New York Times Bestselling author of The Martian and Artemis Andy Weir has written a thrilling graphic novel with the fantastic illustrations of Sarah Andersen focused on three famous fictional female characters. Cheshire Crossing brings together Dorothy, Alice, and Wendy, who after returning from their respective adventures in Oz, Wonderland, and Neverland, have been brought to Cheshire Crossing. This boarding school is designed to help these girls harness their magic and world-crossing powers, but these three are tired of authority figures and decide to go on adventures together, which lead to some unexpected consequences.
For Cheshire Crossing, Weir has allowed Dorothy, Alice, and Wendy to age a bit and now as teenagers they have all been told this new school is meant to be a place to understand their dissociative psychosis. What shocks them the most is that when the head of the school, Dr. Rutherford introduces himself to them he informs him that he believes that all of their worlds are real. While Wendy and Dorothy are pleased by this, Alice is now concerned that being interesting will lead to her inevitable dissection and study. As the more pessimistic member of the trio, Alice decides she needs to get away and with her first attempt thwarted she steals Dorothy’s silver shoes. This decision leads to dangers in Oz when not just Alice, but also Wendy wind up in the poppy fields of this magical world. The Wicked Witch sees this as her chance to get the silver slippers so desires, also turns out Dorothy didn’t actually kill her. This desire leads a cross universe adventure with our three heroines, with the help of their nanny, fighting against the Wicked Witch and her new companion Captain Hook. If you love classic stories of fantasy and especially these three characters and their worlds Cheshire Crossing is a fun and fast paced read that will leave any age reader delighted.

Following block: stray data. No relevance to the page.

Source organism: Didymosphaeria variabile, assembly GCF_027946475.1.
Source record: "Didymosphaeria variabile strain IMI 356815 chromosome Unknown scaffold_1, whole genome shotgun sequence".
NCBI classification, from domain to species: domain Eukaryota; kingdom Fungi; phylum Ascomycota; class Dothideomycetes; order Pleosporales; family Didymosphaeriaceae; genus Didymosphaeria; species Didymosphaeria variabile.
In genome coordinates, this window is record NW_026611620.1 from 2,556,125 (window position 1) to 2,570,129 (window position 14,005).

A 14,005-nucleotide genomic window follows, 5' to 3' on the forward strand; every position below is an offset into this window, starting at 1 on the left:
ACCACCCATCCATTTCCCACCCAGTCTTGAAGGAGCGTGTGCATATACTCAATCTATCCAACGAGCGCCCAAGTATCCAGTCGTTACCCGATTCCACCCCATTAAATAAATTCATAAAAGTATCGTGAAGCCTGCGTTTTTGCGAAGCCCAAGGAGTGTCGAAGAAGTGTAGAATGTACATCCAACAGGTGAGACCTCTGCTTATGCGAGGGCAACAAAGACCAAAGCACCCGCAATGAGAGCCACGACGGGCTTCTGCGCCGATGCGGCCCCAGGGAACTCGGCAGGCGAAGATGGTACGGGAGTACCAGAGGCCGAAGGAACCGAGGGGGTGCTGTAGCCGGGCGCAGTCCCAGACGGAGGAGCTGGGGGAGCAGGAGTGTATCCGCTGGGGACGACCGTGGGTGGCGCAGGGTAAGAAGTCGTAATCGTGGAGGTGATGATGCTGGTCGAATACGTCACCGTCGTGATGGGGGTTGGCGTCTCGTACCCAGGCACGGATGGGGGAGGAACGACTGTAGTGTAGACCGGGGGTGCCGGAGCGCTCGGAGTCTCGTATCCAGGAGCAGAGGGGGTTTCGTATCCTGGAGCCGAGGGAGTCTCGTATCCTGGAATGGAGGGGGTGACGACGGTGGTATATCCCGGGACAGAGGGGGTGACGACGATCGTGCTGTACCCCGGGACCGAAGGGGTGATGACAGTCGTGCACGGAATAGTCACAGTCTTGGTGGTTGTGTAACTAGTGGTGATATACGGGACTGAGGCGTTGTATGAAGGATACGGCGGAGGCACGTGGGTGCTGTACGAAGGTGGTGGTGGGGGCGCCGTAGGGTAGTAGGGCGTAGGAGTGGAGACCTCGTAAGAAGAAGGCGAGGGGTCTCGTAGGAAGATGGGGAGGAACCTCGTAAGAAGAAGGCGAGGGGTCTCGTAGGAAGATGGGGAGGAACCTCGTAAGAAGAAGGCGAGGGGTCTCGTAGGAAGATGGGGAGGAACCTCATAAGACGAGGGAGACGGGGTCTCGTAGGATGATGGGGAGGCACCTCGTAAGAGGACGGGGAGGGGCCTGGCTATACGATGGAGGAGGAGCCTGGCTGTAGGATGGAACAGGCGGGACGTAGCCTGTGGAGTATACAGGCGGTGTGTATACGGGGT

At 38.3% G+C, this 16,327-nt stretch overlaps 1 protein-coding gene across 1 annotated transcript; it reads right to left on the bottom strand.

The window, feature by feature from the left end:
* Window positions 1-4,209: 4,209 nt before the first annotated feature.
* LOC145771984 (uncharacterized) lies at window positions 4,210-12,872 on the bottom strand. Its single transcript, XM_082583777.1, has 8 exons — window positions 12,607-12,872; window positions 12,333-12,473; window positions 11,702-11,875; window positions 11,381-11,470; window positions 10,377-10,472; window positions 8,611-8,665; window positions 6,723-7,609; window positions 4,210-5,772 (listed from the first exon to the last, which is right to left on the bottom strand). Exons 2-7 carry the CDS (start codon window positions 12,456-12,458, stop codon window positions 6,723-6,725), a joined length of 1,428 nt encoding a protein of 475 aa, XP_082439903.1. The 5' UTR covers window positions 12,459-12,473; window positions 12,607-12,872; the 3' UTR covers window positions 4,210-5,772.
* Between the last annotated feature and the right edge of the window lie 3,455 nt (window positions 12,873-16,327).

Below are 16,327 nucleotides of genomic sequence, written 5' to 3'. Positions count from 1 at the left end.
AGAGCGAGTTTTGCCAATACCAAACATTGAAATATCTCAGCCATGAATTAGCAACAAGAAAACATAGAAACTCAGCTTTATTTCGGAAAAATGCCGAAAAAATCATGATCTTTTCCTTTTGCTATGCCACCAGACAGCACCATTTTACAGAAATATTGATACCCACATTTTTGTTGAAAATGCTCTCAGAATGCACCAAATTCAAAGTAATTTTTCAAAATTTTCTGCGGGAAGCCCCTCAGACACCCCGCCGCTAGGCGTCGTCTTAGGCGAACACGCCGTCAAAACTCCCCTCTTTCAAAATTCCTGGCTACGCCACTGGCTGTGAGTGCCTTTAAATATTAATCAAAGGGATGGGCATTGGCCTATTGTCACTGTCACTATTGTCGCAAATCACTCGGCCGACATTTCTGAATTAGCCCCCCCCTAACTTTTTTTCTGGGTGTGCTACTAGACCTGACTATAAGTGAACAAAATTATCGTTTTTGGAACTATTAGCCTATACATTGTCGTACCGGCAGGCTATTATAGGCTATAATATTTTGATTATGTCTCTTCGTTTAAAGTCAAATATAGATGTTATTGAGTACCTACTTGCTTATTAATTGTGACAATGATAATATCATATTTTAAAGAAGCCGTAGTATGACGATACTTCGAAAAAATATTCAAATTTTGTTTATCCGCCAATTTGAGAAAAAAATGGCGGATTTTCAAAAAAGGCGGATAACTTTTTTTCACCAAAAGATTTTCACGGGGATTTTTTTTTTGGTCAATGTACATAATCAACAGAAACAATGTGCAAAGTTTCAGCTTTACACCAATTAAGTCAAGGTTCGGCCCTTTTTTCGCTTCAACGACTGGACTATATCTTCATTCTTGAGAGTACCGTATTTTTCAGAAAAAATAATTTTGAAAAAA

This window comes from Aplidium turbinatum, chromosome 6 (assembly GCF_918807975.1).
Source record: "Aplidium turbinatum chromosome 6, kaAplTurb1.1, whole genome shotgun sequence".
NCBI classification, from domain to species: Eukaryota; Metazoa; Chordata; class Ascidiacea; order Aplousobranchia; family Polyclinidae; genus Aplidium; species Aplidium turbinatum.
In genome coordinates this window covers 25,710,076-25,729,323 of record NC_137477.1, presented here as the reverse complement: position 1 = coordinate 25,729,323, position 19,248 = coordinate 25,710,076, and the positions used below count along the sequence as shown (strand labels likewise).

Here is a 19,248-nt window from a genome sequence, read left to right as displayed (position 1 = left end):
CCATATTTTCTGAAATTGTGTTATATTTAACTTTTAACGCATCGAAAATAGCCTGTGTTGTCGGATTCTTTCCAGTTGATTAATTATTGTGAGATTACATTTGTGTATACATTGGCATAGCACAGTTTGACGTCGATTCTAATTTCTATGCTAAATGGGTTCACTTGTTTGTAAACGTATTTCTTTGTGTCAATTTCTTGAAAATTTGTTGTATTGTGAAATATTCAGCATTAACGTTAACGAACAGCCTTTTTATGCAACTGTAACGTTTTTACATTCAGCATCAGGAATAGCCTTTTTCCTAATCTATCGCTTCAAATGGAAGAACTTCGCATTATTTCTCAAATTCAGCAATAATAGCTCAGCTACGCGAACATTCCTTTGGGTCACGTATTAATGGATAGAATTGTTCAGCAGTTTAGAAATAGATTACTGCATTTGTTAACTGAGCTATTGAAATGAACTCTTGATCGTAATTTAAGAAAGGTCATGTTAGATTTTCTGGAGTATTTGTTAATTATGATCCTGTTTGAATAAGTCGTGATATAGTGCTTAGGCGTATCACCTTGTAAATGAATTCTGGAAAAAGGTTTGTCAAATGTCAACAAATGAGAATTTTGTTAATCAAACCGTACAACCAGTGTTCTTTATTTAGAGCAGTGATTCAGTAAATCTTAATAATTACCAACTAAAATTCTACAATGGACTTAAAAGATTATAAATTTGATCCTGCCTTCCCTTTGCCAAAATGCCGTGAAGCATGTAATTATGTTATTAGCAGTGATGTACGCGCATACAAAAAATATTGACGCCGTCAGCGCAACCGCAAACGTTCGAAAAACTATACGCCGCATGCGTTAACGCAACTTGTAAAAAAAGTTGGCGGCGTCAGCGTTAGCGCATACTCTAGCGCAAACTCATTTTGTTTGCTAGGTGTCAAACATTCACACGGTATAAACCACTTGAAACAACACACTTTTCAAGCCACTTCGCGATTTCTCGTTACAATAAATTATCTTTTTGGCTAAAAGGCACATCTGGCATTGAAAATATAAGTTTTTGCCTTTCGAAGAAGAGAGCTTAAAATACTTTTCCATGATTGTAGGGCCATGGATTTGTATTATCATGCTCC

I love reading new takes on the classics and especially anything that connects back to Wonderland and Alice’s adventures. Cheshire Crossing not only brought to life a new take on the realm of Wonderland, but also brought together the stories of Oz and Neverland so seamlessly that their connection feels completely necessary and natural. Beyond giving a new spin to these stories, Weir has made the characters his own and with Andersen’s illustrations presenting vivid imagery to support it this will be something you won’t want to put down. I also tremendously enjoyed the changes made to the appearances of the characters. Dorothy and Alice are no longer white, which adds diversity to these older stories. I also would like to think that with Wendy’s styling, she is the only female character in pants with short hair, that she could be in some way not straight, but again that is a bit of a wish on my part. Weir and Andersen’s partnership on this book has brought about a universe and story that I really hope continues on into the future. I would absolutely read more of the adventures Dorothy, Alice, and Wendy get into with their traveling powers. Cheshire Crossing is out tomorrow, July 9th, but you can pre-order your copy today!